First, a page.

Tag Archives: toddler

What Does Pumping Past the First Birthday Look Like?

12 Jun

On our Facebook page, a mama asked about resources for moms that are pumping past one year. Unfortunately, there is very little information about this topic, most likely because so few moms continue to pump for their children after that magic first birthday “deadline”. The American Academy of Pediatrics states their recommendation as follows:

…exclusive breastfeeding for about the first six months of a baby’s life, followed by breastfeeding in combination with the introduction of complementary foods until at least 12 months of age, and continuation of breastfeeding for as long as mutually desired by mother and baby. (AAP 2012)

The final portion of the statement, “as long as mutually desired,” is a little vague, and so most people cling to that “12 months of age” as the definitive word on how long mothers should supply breastmilk for their babies. In contrast, the World Health Organization statement is:

Exclusive breastfeeding is recommended up to 6 months of age, with continued breastfeeding along with appropriate complementary foods up to two years of age or beyond. (WHO 2015)

Recommendations aside, moms who exclusively pump, or who work full time and pump to supply breast milk to their children during separation, have many hurdles to overcome to continue providing their milk.

Typically, supply issues are a common concern. As the infant grows into a toddler, moms begin to increase the amount of solids they give to their children and decrease bottle feeds. The change in demand will effect the supply, since moms won’t feel so pressured to provide as many ounces, and begin to phase out a pumping session or two. A pregnancy can also negatively impact supply. “I think that I would have continued to pump until my supply dwindled to the point where it didn’t make sense anymore,” Amanda Glenn, author of Exclusive Pumping and Milk Supply, told me. For her, that meant only 1-2 ounces per day, but after the pregnancy, her supply dipped so much that she weaned her son. Moms also get really tired of pumping. I asked Alina L, another mom who pumped while working full time, what she thought about it. “Pumping is not fun,” she said. “I think everyone loves hitting that one year mark when they can ‘hang up the horns’.”

Most of the general rules about pumping for an infant also apply to pumping for a toddler. Moms need to fit pumping sessions in when they can, have enough pumping sessions to fill the demand of your child, and use relaxation and hands-on pumping techniques to get the most out of your breasts. Some things do get easier as your baby grows. “You don’t need to pump as often, as [a] toddler rel[ies] less on breastmilk and more on solids,” Amanda said. “Generally, you can schedule pumping sessions while they are sleeping, and toddler sleep tends to be more predictable than infant sleep.” For moms that pump at work and breastfeed directly from the breast when together, weekends can be a “catch-up” time in order to boost supply without worrying about the breast pump.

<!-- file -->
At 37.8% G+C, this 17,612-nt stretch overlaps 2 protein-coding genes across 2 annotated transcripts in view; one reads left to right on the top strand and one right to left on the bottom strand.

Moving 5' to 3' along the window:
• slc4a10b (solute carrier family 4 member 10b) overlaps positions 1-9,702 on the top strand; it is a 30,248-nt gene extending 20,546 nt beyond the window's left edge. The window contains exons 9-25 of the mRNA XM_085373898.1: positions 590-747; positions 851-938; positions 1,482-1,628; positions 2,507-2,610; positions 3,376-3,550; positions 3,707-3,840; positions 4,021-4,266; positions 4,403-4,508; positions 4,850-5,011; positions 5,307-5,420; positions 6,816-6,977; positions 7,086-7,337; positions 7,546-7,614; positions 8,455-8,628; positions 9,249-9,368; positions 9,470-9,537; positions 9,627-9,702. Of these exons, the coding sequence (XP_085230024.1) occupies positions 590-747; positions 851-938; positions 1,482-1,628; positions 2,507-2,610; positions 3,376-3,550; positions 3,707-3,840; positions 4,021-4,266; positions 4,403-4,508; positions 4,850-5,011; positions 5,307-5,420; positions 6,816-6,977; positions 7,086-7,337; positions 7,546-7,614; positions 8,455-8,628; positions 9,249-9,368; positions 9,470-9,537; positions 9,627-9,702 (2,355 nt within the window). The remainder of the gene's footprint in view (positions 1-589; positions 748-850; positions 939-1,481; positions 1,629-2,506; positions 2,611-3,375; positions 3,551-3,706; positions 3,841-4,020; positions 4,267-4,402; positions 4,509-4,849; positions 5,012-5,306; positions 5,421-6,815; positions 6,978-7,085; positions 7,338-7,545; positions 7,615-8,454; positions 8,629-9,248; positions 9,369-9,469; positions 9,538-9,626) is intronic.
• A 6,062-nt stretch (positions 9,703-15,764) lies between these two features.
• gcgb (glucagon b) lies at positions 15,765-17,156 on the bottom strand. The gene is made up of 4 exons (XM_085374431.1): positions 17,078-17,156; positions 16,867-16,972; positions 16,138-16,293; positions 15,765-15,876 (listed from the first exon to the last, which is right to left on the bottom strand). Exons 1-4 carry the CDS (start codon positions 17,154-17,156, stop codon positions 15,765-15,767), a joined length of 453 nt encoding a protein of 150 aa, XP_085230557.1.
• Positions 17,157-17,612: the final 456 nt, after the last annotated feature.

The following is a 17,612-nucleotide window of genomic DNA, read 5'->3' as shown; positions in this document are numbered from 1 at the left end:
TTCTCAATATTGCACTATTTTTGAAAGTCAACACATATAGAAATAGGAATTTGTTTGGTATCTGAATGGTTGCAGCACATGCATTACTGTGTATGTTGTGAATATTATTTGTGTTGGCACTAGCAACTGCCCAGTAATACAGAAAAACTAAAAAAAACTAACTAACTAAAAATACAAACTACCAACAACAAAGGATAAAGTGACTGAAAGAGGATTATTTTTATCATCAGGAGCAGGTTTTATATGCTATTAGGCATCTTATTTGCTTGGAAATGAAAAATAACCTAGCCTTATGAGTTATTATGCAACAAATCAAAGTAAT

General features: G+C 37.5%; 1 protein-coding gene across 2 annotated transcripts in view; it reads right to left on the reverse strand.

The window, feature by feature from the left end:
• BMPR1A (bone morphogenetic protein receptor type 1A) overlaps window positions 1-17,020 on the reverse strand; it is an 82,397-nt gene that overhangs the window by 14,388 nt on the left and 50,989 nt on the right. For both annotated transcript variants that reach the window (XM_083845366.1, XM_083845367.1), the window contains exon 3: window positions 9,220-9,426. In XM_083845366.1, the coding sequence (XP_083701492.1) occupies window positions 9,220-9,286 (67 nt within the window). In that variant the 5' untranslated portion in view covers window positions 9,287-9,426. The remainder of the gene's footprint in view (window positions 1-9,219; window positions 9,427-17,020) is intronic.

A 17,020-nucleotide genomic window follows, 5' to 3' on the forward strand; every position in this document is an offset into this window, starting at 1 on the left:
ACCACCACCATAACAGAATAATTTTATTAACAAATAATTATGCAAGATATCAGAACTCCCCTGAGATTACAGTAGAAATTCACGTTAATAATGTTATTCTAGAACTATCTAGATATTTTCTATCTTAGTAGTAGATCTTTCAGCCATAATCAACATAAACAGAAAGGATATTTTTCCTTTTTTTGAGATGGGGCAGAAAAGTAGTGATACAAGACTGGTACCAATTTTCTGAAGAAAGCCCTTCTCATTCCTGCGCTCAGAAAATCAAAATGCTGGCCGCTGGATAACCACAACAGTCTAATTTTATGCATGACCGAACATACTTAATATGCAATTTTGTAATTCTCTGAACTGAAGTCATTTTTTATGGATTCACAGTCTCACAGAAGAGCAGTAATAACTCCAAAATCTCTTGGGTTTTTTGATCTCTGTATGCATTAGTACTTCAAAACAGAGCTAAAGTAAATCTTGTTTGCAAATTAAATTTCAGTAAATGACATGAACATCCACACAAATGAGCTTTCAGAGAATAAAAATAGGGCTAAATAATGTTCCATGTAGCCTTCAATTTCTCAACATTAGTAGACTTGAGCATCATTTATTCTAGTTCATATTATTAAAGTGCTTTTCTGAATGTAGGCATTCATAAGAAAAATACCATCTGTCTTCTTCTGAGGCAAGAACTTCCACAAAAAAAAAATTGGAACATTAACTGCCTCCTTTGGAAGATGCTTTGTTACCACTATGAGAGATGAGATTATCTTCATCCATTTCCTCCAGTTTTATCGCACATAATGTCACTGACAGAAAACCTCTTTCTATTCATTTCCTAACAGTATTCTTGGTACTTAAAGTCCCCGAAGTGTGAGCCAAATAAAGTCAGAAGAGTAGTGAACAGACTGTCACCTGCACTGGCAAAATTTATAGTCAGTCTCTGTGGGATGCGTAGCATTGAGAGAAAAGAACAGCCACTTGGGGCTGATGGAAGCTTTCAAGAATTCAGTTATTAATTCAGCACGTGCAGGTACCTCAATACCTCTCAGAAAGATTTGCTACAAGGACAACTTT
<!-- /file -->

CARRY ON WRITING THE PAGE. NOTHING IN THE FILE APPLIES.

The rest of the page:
What about other challenges?

Alina told me that cluster-feeding and reverse cycling were common in her experience. “A lot of working moms are not prepped for the cluster nursing and nighttime nursing,” she said. “[They] also get trapped because baby wakes up at 5am and wanted[sic] to cluster feed then Mom cannot take a shower and get dressed. […] I used to suggest setting an alarm for 4am and do a dream feed with baby.” (A dream feed is when you put baby to the breast while they are sleeping, and they nurse without waking.) She does note that this will result in less sleep for mom, so it is a personal decision whether or not you choose to do this.

Many moms are concerned about their supply dwindling as they cut down on pumping sessions. I asked Alina if pumping was necessary to continue a breastfeeding relationship if the mom needs to work. “No,” she said, “you can always give formula during the day and breastfeed when you are together. And you have to be willing to get up at night.” Amanda began introducing cow’s milk after the first year, by mixing it with breast milk in the bottles. “I started adding a splash (literally about a tablespoon) to my son’s bottles, just to see what happened [and] if he’d take it. He took it just fine, and I gradually increased the amount until the bottles were completely cows milk,” she said. Alina noted that many pumping moms she knew continued pumping past one year due to allergies to things like cow’s milk. If allergies aren’t an issue, moms may not need to pump during separation and continue breastfeeding when together.

What final advice do these moms have for moms who pump past one year?

Amanda said, “I would say to keep going as long as it makes sense for YOU. You have given your baby a great gift by pumping for as long as you have, and you should keep it up as long as you think that it’s worth it and that pumping makes sense as part of your life. When it becomes a dreaded chore, or you want your pumping time back to do other things, or you cannot handle getting one more clogged duct, it’s 100% okay to stop.”